Article by Marc Geddes. Edited by Claire Stratton. Additional Research by Liz Goodwin.
The struggle for Italian Unification stretched across three-quarters of the nineteenth century – the French enslaved and renamed the peninsula during the Napoleonic Wars; Austria decided to keep the lands for its own following the Vienna Settlement; and the pope held lands which cut from west to east until 1871. The Italians were subjugated and oppressed, until the freedom fighters Mazzini, Garibaldi, Victor Emmanuel II and Cavour came along. But what of the true hero, French Emperor Napoleon III? Nephew of Napoleon Bonaparte, Louis Napoleon took the stage in 1830 as revolutionary, until his downfall in 1871.
Napoleon III and Italy: Fascinations
Napoleon III had a vivid vision of the future, especially for Italy. By the age of 22, he attempted to proclaim his cousin as King of Italy, which failed. Further plots failed, until he became French Emperor in 1852. Then, Italian Unification progressed. Italy itself was only a geographical expression before 1860. The peninsula was made up of weak, oppressive states; the people entrenched in a deep history and rich diversity – so what brought them together to form a Kingdom of Italy?
“Doing Something for Italy”
Following the Revolutions of 1848, Italian nationalism began to truly embed itself in hearts and minds of its people. Napoleon III, after his declaration as emperor in 1852, attempted to influence these events. During the Crimean War in 1856, he met Cavour for the first time – the Piedmontese Prime Minister. Following a number of meetings during the 1850s, the most famous of which is Plombières, they decided the future and fate for Italians. Some wonder at Napoleon’s true intentions. Some saw him acting against his arch-nemesis, Austria. Others believed he was sincerely dedicated to Italian Unification. Or did Napoleon III see a future Italy as a client state to serve the interests of France? In any case, Napoleon III saw himself as leader of the free peoples of Europe.
The War of 1859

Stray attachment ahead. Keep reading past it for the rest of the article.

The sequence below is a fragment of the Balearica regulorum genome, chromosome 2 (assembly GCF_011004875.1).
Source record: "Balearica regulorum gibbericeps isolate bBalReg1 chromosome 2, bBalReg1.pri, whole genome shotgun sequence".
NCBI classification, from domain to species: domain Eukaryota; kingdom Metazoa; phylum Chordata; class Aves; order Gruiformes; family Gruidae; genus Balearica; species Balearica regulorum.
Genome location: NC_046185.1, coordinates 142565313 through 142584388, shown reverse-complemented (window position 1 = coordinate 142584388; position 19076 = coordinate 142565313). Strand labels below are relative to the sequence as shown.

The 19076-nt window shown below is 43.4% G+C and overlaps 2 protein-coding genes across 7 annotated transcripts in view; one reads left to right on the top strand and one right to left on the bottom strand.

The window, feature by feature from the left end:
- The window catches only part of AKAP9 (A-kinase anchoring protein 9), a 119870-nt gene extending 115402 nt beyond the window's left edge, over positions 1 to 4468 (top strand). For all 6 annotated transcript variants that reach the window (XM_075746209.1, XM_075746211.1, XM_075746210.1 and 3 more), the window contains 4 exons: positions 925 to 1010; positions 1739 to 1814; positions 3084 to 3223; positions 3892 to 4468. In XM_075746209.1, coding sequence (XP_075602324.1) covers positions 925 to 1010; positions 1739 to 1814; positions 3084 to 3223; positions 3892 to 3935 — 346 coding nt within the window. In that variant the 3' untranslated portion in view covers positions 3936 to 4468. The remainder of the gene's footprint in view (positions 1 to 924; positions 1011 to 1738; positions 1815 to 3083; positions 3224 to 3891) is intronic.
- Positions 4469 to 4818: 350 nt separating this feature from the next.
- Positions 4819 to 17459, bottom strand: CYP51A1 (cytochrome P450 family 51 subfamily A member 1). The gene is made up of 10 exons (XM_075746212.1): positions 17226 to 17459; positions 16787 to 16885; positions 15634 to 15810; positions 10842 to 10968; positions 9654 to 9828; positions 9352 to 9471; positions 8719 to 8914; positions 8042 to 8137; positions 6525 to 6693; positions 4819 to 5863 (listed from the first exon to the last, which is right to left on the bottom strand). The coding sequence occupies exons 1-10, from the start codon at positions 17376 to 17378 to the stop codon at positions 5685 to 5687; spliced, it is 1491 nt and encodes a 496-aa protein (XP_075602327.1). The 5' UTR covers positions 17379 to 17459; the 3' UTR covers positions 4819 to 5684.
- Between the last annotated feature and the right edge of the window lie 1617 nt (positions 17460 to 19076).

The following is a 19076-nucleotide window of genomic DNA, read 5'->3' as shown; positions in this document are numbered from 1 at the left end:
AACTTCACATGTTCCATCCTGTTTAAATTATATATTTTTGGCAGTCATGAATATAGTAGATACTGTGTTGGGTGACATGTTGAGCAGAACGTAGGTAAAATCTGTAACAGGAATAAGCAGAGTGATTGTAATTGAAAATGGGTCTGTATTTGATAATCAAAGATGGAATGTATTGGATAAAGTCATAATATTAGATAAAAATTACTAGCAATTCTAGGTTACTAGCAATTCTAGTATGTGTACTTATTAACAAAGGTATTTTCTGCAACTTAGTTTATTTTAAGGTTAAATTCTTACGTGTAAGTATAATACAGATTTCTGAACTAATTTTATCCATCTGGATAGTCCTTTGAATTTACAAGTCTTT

Tensions between Piedmont and Austria ran high for a considerable amount of time. Piedmont began mobilising an army in 1859, which Prince Metternich took as a provocation and declared war on Piedmont. The war did not go smoothly. Napoleon III was horrified at the battles of Solferino and Magenta which were indeed horrific, while Cavour played his own game in invading central Italian states. As a result, Napoleon abruptly made peace with Austria. At the end of the war, most of Italy was united.
The Road to Union
Venetia and Rome remained, which became Italian because the French Emperor let it be so. In 1866, Austro- Prussian relations were swiftly deteriorating. Napoleon III decided to make Bismarck a secret offer – he would remain neutral, in return for Venetia if Prussia won. He made the same sneaky offer to Austria. Both agreed. Prussia annihilated Austria, and Venetia became first French, then Italian.
Rome was in the hands of the French since 1849. Napoleon was pressured by Catholics and so kept a garrison to protect the pope. This was until 1870 – when Prussia decided to annihilate France. This allowed the King of Italy to take over Rome following the pope’s refusal to give it up.
Napoleon III was indispensable to unification of the Italian states. Italian Unification could not be brought about without him after 1848. This may be demonstrated at Plombières and the following war of 1859. Piedmont would not have won any other way. Nor would Piedmont have got away with conquering the rest of Italy if Napoleon wasn’t so horrified at the destructive nature of the war. Napoleon’s importance may be reinforced by looking at Venetia and Rome. He led the way for Venetia to be reunited with its home. Rome was different – here Napoleon prevented unification. But does this not further show the sheer significance that Napoleon III held? Rome delayed unification – due to Napoleon III, and no one else. The significance of Napoleon III, so often ignored, was most probably the crucial element to Italian salvation, and ought never to be forgotten.